Kay Kyser put his passion for UNC into helping create WUNC-TV. photograph by Pictorial Press LTD/Alamy

In 1951 — after scoring 35 top-10 records and 11 No. 1 hits — he retires from show business and settles in Chapel Hill. There, he and his wife, Georgia — once a singer in his band — become close friends with Bill and Ida Friday, sharing dinners and ideas.

With the strong support of President Gray, Friday, Carmichael, and Kyser develop a vision for an educational TV station that will extend the reach of the university and serve the people who support it through their taxes. Friday acts according to a deeply ingrained progressive ethic: The university should foster socially responsible civic leadership. To do that, it needs to connect not just to students but also to the larger public. And broadcast television is an effective way to make that connection.

For two years, Kyser, Friday, and Carmichael embark on a different kind of tour, crisscrossing the state in search of dollars to fund the new venture. In this fashion, they raise $1.8 million in cash and services from more than 20 companies, as well as individuals and corporations, leveraged against a modest initial appropriation of $217,000 from the legislature.

Viewers across North Carolina could learn about the landscape of their state on Variety Vacationland. photograph by State Archives of North Carolina

At the outset, WUNC-TV leaders set lofty goals for the station. In 1955, Robert Schenkkan, the director, tells his colleagues at a District IV meeting of the American College Public Relations Association, “We must create a programming policy which has sufficient variety and breadth of appeal, so that the educational station is vital as well as educational.”

In 1956, the station itself becomes a classroom, offering students from UNC and other schools the opportunity to help WUNC-TV achieve that vitality. That spring, the student-producers receive national attention for the first television adaptation of William Saroyan’s Hello Out There — a short play set in a small Texas town in which an itinerant gambler is jailed on a false charge of rape, falls in love with the jailhouse cook, and plots escape, but instead is set upon by a lynch mob led by the purported victim’s husband. It’s an ambitious project, exactly the kind of program that fulfills the mission of educating by entertaining.

At the Raleigh studio, the students learn from Roy Johnston and his professional crew, who offer workshops in the elements of broadcast production: operating a camera, setting up lights, staging scenery, directing actors and other on-screen personalities, and operating the control board.

“Every Tuesday and Thursday afternoons, nine Meredith girls will be seen in Bermuda shorts or blue jeans leaving for WUNC-TV,” reports the Meredith College Twig on March 16. “Upon reaching the studio one might see Joyce Herndon frantically pushing the numerous switches in the control room, or Kitty Holt with her earphones trying to tell Liz Jones to get Camera One in focus on Margaret Tucker and at the same time listening to Jean Puckett who is working with the lights. In another section of the studio Janice Dennis might be seen turning pale because Nancy Young has assembled the wrong scenery, or because Mary Edna Grimes has Camera Two focused on the ceiling instead of on Kay McCosley.”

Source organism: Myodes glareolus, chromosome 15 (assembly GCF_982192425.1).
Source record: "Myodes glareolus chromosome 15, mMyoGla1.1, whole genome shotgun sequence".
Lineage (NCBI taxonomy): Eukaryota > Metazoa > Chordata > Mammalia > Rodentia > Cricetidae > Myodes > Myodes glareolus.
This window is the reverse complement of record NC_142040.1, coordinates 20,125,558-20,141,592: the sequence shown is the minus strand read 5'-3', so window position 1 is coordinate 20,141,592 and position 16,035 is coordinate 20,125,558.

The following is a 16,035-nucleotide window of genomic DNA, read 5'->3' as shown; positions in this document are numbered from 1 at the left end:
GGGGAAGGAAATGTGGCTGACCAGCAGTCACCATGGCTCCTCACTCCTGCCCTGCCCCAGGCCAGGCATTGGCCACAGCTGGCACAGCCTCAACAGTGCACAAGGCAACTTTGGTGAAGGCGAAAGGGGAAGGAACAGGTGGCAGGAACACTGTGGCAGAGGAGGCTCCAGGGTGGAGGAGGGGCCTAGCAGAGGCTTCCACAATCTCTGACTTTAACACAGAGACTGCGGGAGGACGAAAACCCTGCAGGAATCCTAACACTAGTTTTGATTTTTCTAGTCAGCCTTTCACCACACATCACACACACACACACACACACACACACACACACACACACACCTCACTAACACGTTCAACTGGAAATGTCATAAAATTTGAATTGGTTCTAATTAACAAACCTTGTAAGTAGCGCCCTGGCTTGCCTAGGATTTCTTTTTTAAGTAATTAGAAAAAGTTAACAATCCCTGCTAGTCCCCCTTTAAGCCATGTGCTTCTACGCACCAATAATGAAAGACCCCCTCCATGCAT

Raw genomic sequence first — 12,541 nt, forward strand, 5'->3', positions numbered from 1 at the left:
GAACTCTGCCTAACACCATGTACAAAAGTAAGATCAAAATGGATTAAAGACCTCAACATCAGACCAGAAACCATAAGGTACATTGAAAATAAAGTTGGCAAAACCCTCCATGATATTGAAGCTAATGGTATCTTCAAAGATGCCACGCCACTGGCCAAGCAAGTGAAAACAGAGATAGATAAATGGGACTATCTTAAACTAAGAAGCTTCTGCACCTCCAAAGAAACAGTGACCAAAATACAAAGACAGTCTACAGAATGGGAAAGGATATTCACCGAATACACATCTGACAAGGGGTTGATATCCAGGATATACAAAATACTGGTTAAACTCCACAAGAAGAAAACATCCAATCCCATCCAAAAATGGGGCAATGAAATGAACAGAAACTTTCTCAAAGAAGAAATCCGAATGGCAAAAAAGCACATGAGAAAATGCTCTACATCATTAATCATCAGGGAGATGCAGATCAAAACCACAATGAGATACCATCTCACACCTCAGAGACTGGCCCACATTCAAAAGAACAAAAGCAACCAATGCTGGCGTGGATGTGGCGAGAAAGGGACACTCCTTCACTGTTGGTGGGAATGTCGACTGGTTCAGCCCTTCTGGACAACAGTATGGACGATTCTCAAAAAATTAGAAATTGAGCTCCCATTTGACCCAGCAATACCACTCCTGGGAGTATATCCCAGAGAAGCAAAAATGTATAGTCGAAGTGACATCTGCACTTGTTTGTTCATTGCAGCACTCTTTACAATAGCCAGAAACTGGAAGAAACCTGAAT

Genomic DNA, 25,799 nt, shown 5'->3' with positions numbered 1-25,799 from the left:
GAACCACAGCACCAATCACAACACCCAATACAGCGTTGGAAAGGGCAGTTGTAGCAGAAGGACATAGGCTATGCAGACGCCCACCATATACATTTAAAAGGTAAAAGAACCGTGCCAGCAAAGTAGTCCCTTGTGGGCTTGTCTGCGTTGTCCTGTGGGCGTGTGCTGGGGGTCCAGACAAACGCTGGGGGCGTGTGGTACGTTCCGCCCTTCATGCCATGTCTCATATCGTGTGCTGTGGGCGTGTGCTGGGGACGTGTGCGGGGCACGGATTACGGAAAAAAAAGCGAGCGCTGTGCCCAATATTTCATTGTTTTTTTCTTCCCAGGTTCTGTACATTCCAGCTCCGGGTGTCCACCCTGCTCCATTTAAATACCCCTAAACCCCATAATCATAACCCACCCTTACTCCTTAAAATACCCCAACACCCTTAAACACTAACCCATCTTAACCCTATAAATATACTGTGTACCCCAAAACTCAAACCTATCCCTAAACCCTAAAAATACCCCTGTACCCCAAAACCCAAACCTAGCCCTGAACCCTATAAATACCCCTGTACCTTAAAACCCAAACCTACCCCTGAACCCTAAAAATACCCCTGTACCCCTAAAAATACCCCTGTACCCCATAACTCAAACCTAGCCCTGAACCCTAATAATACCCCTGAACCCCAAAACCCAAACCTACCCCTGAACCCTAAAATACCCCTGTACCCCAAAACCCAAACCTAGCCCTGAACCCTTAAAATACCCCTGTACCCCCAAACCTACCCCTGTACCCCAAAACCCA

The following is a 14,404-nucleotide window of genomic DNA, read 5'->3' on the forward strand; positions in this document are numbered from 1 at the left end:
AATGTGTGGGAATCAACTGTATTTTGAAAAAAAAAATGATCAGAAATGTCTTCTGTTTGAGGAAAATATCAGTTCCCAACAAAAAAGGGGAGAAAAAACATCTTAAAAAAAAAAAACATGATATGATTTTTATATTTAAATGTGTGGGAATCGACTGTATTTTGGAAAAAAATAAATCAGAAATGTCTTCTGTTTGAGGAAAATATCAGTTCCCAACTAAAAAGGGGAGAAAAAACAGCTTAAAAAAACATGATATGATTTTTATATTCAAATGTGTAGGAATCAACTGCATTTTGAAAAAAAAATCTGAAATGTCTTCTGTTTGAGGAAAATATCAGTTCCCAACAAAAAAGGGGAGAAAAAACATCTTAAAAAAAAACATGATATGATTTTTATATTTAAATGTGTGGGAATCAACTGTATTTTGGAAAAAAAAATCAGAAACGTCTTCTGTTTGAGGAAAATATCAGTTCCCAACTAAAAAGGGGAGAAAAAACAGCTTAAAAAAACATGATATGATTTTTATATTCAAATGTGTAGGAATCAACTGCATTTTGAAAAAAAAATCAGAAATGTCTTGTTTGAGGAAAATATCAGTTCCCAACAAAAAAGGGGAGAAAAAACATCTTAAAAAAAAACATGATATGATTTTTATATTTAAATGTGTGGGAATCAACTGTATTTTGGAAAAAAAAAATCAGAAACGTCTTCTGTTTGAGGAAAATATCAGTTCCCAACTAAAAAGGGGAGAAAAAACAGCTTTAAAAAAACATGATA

At the end of their apprenticeship, all of the young women from Meredith participate in a series of televised dramas.

After President Gray resigns in 1955 to accept a position in the Eisenhower administration, Friday is appointed interim president of UNC in 1956, at the age of 35 — and within the year, the appointment becomes permanent. He remains president for 30 years, making him one of the longest-serving university presidents of the 20th century — always a tireless supporter of public television. One of his goals is to extend the broadcast reach of WUNC-TV to all 100 counties. Within five years, he makes significant progress: Four more stations are approved, and the invisible VHF signal can now reach 60 percent of the state.

By 1960, the WUNC-TV schedule features a wide-ranging lineup of programs. It offers music: Two Centuries of Symphony, Serenade, and Spotlight on Opera. Education: Trigonometry, Geology 41: the College Year, and Understanding School Music Literature. Public service: Social Security in Action and Today on the Farm. History and geopolitics: Yesterday’s Worlds and Commonwealth of Nations. And news at midday, evening, and night.

Friday’s behind-the-scenes role becomes an on-camera one in 1970, when the station debuts North Carolina People — a one-on-one interview show that takes advantage of his warmth, frankness, encyclopedic knowledge of the state, and talent for putting guests at ease. Playwright Paul Green, novelist Doris Betts, journalist David Brinkley, and other leaders in culture, the arts, politics, business, and education take their turns in the guest chair — along with every living governor. “Uncle Bill” — as he is known to the students and staff members at the station — projects a quiet sense of trust leavened with gentle humor. The show gains a large and faithful following and airs for more than four decades, making it the longest-running program in the history of WUNC-TV — which does, at last, fulfill his vision and reach all 100 counties.

This story was published on Jun 24, 2019

Philip Gerard

Philip Gerard was a historian, professor of creative writing at the University of North Carolina Wilmington, and the author of 14 books, including Cape Fear Rising. He was also a longtime contributor to Our State, and was the author of the Civil War series and the Decades series. In 2019, he received the North Carolina Award for Literature, the state’s highest civilian honor.